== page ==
"Raging Bull" (****)
Directed by Martin Scorsese
A rather important dot to be crossed off my gargantuan in scope list of films I have yet to see, "Raging Bull" is one of the films that Martin Scorsese is most famed for, and for rather good reason. The film is so meticulously, at times grotesquely, debasing of the title character's fame and ego. There are rather few non-essential factors in the mix of this film, the makeup being transformative, though still disconcerting, since there's the subtle feeling that Robert De Niro isn't supposed to look like that. The editing is so utterly veracious and aggressive, as with the best of sports-oriented cinema. De Niro's performance, so repudiating of redemption in favor of honesty to the point of destruction. Scorsese, only dialing up the flash and flair when it is truly and ultimately necessary, which is something he tends to forget nowadays. Damn near immaculate in its construction.
"Barry Lyndon" (****)
Directed by Stanley Kubrick
Quite easily the most overlooked and under-appreciated film in Stanley Kubrick's rather short pantheon of work, the small details and slow effectiveness of "Barry Lyndon" only really starts sinking in upon further viewings. Ryan O'Neal does seem to break the tradition of Kubrick-esq performances, but he more represents a Channing Tatum of his own time. His dramatic tendencies serve best in tight comedic terms, but not to the point of them being utterly superfluous. The extended sufferings of this character with no home, family, or true identity, is as entertaining as it is non-consoling towards its title character. The pace moves smoothly across with masterful deliberation on Kubrick's part. Never have such precise and finicky movements been shown with so much passion. Buckle under the emotional weight of a final scene dictating a character signing her name on a piece of paper.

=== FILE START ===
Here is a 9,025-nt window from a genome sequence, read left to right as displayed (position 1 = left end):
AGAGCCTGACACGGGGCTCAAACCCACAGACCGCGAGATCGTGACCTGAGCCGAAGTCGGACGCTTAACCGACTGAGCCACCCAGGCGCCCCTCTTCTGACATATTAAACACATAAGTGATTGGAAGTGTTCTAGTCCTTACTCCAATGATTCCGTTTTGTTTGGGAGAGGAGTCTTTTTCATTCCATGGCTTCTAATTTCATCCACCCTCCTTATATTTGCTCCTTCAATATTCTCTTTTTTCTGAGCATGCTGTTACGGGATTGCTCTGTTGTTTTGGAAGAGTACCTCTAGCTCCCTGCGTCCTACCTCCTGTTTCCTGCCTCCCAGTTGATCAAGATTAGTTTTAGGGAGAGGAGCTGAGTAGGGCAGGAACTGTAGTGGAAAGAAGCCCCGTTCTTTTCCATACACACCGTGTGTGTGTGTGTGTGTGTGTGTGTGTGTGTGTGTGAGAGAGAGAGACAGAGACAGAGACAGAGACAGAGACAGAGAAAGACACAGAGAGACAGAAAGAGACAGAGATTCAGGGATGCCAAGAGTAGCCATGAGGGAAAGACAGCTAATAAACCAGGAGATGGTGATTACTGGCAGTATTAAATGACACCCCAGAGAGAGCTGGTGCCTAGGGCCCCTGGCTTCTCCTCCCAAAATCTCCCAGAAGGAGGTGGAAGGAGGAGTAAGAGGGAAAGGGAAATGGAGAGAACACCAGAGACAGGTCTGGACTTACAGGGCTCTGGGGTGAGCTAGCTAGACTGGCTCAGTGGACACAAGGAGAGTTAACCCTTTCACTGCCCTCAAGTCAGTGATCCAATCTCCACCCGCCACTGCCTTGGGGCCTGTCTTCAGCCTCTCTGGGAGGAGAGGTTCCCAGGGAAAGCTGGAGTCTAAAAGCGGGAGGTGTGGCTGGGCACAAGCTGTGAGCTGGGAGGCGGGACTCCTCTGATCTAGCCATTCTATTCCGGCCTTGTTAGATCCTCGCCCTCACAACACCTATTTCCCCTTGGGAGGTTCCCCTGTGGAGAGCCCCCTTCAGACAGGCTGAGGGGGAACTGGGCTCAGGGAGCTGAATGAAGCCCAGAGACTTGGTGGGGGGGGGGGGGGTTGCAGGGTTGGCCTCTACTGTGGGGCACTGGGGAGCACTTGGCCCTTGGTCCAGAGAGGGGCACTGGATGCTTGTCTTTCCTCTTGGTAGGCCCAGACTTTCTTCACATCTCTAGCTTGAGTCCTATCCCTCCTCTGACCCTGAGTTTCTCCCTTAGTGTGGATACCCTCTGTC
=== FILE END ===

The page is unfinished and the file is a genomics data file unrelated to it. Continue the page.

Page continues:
Directed by Baz Luhrmann
Life is far too wasted if you live without love, happiness, or just giddy, stupid joy in your life. Baz Luhrmann knows this better than most, to the very end being devoted to telling stories of romance, doomed or otherwise. In this case, it is quite the other, and I admit that ending is something of a problem point of the film. The simple fact that they changed it after audience reactions is enough to be distracted, and it truly shows. Everything else is a fully-passioned, silly, ridiculous romp of childish adventure and romanticism, with forgiveness to real world tragedies of the period. In focusing on a real conflict, Baz's work takes on a greater meaning in that sense. This land is precious to him, and he's making a film about what it means to own this precious land. In that respect, as well as one of guilty self-indulgence, it is a soaring success.
"Inglourious Basterds" (****)
Directed by Quentin Tarantino
Upon further dissection and review, Tarantino's most recent feature turns out to be far more masterful than one might be willing to conclude on first glance. Indeed, Tarantino's films do seem to exist merely at the surface, but there's so much more below the surface that's just waiting for the audience to be willing to prune it. We barely ever get the backstories of characters in his films, which is intentionally done to have us try to figure out who these people are. He gives us the outlines, and asks us to do the rest. In that way, "Inglourious Basterds" is quite an unsung work, especially given the motivations of each and every one of it's characters. For more, feel free to check out my at length dissection of the film's cinematography. The shots say quite a bit about those characters.